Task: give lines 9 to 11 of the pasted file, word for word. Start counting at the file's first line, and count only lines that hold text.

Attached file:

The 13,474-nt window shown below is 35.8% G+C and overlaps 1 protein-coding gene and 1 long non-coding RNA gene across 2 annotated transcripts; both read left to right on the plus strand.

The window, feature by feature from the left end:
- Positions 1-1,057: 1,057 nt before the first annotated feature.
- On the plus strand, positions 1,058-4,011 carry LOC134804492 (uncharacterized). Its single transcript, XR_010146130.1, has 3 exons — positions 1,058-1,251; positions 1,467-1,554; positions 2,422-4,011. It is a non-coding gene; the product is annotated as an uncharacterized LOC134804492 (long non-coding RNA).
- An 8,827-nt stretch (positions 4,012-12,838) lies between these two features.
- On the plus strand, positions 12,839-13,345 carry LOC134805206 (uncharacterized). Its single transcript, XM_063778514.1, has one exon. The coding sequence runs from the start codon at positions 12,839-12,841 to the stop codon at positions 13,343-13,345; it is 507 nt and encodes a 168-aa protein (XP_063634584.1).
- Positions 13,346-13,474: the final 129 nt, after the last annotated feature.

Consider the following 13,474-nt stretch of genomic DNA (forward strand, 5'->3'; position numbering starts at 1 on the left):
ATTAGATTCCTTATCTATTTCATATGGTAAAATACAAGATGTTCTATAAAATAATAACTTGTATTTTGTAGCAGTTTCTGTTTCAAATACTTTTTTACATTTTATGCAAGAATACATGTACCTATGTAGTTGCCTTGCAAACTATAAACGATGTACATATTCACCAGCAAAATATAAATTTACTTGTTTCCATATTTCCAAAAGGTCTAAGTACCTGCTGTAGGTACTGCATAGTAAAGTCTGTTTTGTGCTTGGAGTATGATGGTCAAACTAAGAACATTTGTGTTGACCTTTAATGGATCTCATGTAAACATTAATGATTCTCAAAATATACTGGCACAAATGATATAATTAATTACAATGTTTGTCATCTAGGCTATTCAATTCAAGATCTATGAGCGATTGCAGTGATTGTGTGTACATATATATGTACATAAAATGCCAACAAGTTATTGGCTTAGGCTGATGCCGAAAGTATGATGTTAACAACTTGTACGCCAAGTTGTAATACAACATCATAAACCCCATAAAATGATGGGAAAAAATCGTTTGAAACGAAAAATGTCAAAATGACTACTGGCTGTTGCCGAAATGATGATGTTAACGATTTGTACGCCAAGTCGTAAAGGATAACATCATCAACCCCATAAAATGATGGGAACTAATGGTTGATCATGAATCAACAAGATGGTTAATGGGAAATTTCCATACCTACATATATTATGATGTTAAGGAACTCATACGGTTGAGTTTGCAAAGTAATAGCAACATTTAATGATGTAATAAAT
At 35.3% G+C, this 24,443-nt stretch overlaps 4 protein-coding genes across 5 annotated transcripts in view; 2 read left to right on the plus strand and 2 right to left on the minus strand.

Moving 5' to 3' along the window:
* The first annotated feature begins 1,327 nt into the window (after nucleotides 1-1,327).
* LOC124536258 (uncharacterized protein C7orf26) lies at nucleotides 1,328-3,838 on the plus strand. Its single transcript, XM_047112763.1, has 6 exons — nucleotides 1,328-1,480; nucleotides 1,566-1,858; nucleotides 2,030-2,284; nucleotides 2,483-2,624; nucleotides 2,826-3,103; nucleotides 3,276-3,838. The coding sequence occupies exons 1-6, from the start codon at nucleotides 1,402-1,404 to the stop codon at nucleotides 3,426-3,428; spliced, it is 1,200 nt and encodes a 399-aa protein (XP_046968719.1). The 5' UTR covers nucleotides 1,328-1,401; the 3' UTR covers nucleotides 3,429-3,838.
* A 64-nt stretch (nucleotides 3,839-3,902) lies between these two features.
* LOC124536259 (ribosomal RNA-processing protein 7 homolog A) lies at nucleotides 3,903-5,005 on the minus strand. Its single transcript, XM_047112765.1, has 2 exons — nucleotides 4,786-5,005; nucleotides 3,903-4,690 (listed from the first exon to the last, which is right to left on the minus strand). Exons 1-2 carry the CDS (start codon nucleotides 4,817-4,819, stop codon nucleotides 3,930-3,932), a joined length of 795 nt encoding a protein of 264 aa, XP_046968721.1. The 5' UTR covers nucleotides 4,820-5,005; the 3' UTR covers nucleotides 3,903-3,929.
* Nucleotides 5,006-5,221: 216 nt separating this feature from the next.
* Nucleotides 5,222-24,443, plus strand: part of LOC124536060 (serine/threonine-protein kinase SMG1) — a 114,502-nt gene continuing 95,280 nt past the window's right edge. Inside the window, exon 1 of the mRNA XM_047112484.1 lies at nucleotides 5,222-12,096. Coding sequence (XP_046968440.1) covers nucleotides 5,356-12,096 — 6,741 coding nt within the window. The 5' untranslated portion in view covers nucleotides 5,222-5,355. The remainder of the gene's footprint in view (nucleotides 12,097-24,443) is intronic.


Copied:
ATTAGATTCCTTATCTATTTCATATGGTAAAATACAAGATGTTCTATAAAATAATAACTTGTATTTTGTAGCAGTTTCTGTTTCAAATACTTTTTTACATTTTATGCAAGAATACATGTACCTATGTAGTTGCCTTGCAAACTATAAACGATGTACATATTCACCAGCAAAATATAAATTTACTTGTTTCCATATTTCCAAAAGGTCTAAGTACCTGCTGTAGGTACTGCATAGTAAAGTCTGTTTTGTGCTTGGAGTATGATGGTCAAACTAAGAACATTTGTGTTGACCTTTAATGGATCTCATGTAAACATTAATGATTCTCAAAATATACTGGCACAAATGATATAATTAATTACAATGTTTGTCATCTAGGCTATTCAATTCAAGATCTATGAGCGATTGCAGTGATTGTGTGTACATATATATGTACATAAAATGCCAACAAGTTATTGGCTTAGGCTGATGCCGAAAGTATGATGTTAACAACTTGTACGCCAAGTTGTAATACAACATCATAAACCCCATAAAATGATGGGAAAAAATCGTTTGAAACGAAAAATGTCAAAATGACTACTGGCTGTTGCCGAAATGATGATGTTAACGATTTGTACGCCAAGTCGTAAAGGATAACATCATCAACCCCATAAAATGATGGGAACTAATGGTTGATCATGAATCAACAAGATGGTTAATGGGAAATTTCCATACCTACATATATTATGATGTTAAGGAACTCATACGGTTGAGTTTGCAAAGTAATAGCAACATTTAATGATGTAATAAAT
At 35.3% G+C, this 24,443-nt stretch overlaps 4 protein-coding genes across 5 annotated transcripts in view; 2 read left to right on the plus strand and 2 right to left on the minus strand.

Moving 5' to 3' along the window: